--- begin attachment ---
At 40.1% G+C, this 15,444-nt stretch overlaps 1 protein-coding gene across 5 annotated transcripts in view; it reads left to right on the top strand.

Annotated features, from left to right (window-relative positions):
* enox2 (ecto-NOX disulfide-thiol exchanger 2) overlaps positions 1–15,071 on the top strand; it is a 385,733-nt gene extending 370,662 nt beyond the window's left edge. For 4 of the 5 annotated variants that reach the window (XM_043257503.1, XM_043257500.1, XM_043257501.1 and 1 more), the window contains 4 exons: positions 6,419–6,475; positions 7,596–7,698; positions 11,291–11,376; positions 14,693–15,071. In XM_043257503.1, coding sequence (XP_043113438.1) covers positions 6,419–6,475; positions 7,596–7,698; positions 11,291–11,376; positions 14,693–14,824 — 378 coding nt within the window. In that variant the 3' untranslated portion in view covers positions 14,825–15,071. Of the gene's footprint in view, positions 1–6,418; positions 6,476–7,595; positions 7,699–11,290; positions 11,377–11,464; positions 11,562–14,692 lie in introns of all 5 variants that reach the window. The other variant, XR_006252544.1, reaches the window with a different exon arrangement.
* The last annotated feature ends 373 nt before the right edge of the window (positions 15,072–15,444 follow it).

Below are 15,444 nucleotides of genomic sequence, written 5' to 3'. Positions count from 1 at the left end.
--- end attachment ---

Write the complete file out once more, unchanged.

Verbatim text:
At 40.1% G+C, this 15,444-nt stretch overlaps 1 protein-coding gene across 5 annotated transcripts in view; it reads left to right on the top strand.

Annotated features, from left to right (window-relative positions):
* enox2 (ecto-NOX disulfide-thiol exchanger 2) overlaps positions 1–15,071 on the top strand; it is a 385,733-nt gene extending 370,662 nt beyond the window's left edge. For 4 of the 5 annotated variants that reach the window (XM_043257503.1, XM_043257500.1, XM_043257501.1 and 1 more), the window contains 4 exons: positions 6,419–6,475; positions 7,596–7,698; positions 11,291–11,376; positions 14,693–15,071. In XM_043257503.1, coding sequence (XP_043113438.1) covers positions 6,419–6,475; positions 7,596–7,698; positions 11,291–11,376; positions 14,693–14,824 — 378 coding nt within the window. In that variant the 3' untranslated portion in view covers positions 14,825–15,071. Of the gene's footprint in view, positions 1–6,418; positions 6,476–7,595; positions 7,699–11,290; positions 11,377–11,464; positions 11,562–14,692 lie in introns of all 5 variants that reach the window. The other variant, XR_006252544.1, reaches the window with a different exon arrangement.
* The last annotated feature ends 373 nt before the right edge of the window (positions 15,072–15,444 follow it).

Below are 15,444 nucleotides of genomic sequence, written 5' to 3'. Positions count from 1 at the left end.